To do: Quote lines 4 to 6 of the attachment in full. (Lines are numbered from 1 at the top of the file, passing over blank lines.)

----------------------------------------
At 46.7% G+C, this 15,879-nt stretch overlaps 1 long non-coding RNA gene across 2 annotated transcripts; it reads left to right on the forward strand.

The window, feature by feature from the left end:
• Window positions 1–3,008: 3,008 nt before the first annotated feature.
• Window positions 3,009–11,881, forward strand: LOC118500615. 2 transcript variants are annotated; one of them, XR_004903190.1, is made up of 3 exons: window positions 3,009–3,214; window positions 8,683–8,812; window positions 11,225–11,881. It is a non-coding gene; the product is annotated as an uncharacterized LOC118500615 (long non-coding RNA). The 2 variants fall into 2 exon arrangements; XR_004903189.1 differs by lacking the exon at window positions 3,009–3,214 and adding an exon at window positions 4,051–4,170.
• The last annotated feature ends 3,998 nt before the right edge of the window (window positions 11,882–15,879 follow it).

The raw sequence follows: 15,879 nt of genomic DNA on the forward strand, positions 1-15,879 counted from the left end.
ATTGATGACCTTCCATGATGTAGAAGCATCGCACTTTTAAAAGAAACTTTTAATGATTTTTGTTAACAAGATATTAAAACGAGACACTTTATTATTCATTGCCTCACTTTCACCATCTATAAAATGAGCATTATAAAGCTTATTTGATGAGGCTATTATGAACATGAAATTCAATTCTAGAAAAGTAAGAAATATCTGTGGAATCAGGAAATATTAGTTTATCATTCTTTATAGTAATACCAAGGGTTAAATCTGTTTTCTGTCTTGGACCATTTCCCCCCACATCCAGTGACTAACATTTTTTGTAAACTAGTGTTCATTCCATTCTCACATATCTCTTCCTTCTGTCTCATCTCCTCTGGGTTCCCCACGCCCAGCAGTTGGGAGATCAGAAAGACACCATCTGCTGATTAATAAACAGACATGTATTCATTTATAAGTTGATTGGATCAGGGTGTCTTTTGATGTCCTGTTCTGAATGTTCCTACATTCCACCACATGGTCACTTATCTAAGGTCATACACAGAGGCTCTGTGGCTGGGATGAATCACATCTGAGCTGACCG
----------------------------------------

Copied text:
• Window positions 3,009–11,881, forward strand: LOC118500615. 2 transcript variants are annotated; one of them, XR_004903190.1, is made up of 3 exons: window positions 3,009–3,214; window positions 8,683–8,812; window positions 11,225–11,881. It is a non-coding gene; the product is annotated as an uncharacterized LOC118500615 (long non-coding RNA). The 2 variants fall into 2 exon arrangements; XR_004903189.1 differs by lacking the exon at window positions 3,009–3,214 and adding an exon at window positions 4,051–4,170.
• The last annotated feature ends 3,998 nt before the right edge of the window (window positions 11,882–15,879 follow it).

The raw sequence follows: 15,879 nt of genomic DNA on the forward strand, positions 1-15,879 counted from the left end.